A quiz question for you:
Question: On average, where do loyalty programs pay off the most?
- Among the most loyal customers (i.e. those with 60%+ annual repurchase rates).
- Among average customers (i.e. those with 40% - 60% annual repurchase rates).
- Among marginal customers (i.e those with 0% - 40% annual repurchase rates), because the loyalty program pushes the customer from inactive to loyal status.
Across all of the loyalty work I've done, over twenty years, it is obvious that loyalty programs work when customers are already very loyal.
Here's the problem. Loyalty programs have very few levers - points leading to discounts, or discounts, or promotions, or freebies, or service enhancements, or combinations of the above. Those tactics must generate profit, in order for a loyalty program to succeed. Just as important, those tactics must increase sales significantly, or what is the point of a loyalty program outside of data capture?
Now, if a loyalty program increases customer-level demand by 10% (it's often between 5% and 10%, measured incrementally), then we have two situations.
- A customer with a 30% annual repurchase rate and 1.5 purchases per year nets out at 0.45 purchases per year. The loyalty program increases annual purchases per year from 0.45 to 0.45*1.1 = 0.495 purchases per year. That doesn't change anything.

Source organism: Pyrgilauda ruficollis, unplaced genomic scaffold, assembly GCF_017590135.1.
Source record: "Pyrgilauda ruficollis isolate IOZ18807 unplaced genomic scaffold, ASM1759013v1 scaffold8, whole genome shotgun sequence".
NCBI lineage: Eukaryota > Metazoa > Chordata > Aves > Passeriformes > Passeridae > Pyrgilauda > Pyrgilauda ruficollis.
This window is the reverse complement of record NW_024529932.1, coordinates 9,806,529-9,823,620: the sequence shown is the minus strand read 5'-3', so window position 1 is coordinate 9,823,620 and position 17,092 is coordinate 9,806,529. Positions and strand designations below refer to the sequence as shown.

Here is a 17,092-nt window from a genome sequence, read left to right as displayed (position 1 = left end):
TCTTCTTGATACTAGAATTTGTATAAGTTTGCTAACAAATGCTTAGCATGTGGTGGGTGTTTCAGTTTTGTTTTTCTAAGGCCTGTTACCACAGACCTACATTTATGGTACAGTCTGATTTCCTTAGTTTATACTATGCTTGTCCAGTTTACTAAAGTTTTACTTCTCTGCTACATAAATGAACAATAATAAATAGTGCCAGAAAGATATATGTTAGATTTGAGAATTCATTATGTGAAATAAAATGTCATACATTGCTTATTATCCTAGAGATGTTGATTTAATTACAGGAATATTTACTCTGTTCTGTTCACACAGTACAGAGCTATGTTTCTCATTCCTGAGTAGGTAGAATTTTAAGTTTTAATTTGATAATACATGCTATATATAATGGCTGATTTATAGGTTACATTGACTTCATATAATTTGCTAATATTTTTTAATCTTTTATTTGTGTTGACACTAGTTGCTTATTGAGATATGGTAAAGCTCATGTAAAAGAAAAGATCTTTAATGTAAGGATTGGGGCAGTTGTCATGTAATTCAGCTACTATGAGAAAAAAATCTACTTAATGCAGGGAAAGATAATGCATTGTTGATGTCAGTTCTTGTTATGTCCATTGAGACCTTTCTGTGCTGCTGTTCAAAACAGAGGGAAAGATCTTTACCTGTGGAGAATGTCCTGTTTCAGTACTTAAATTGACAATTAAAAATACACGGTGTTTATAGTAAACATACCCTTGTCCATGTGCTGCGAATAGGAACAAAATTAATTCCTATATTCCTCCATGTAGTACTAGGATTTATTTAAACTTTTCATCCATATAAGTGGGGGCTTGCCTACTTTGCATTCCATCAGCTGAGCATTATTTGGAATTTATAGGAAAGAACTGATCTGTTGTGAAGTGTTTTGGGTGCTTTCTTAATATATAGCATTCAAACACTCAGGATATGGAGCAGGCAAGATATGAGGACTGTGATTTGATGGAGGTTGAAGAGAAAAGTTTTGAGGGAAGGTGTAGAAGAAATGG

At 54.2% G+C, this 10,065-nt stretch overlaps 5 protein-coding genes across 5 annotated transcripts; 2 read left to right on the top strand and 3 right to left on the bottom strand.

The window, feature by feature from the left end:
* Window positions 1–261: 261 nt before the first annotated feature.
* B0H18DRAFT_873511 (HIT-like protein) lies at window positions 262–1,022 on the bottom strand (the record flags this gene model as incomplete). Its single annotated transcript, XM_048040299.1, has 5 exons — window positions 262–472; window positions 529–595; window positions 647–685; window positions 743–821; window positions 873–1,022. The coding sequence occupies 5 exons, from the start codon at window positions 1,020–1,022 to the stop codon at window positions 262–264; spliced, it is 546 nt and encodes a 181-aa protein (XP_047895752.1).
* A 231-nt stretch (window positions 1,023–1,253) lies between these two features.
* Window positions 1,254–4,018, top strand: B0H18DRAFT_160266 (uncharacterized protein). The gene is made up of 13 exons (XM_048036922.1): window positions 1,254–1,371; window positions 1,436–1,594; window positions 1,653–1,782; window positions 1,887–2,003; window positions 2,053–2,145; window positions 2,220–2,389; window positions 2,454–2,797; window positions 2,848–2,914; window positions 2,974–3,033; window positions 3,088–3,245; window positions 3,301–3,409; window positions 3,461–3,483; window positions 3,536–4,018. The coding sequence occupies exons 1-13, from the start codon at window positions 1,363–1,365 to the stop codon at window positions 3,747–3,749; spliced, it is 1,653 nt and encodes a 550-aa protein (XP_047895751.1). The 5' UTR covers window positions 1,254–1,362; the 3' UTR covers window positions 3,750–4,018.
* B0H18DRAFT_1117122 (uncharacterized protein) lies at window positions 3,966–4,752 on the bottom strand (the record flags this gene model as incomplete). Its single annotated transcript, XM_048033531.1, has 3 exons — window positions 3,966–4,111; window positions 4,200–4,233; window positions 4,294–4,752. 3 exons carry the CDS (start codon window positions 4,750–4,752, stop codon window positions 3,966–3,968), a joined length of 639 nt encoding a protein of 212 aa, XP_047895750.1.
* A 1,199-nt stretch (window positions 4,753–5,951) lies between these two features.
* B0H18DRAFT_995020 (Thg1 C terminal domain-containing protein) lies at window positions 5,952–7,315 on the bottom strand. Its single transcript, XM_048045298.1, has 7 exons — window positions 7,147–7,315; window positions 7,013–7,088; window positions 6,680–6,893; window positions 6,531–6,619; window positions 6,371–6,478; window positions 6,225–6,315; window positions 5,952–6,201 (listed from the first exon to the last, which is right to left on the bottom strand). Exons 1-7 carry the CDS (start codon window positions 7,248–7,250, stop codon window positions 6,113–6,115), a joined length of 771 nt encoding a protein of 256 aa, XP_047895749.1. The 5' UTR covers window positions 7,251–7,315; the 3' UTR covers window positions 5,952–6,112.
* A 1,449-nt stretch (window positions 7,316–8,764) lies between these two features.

- A customer with a 70% annual repurchase rate and 6.0 purchases per year nets out at 4.20 purchases per year. The loyalty program increases annual purchases per year from 4.20 to 4.20*1.1 = 4.62 purchases per year.
In a low retention environment, the loyalty program is accountable for 0.045 incremental purchases per customer per year.
In a high retention environment, the loyalty program is accountable for 0.42 incremental purchases per customer per year.
The answer above is (1). If your annual repurchase rate (across all twelve-month buyers) is below 60%, your loyalty program initiatives are not likely to move the needle much.
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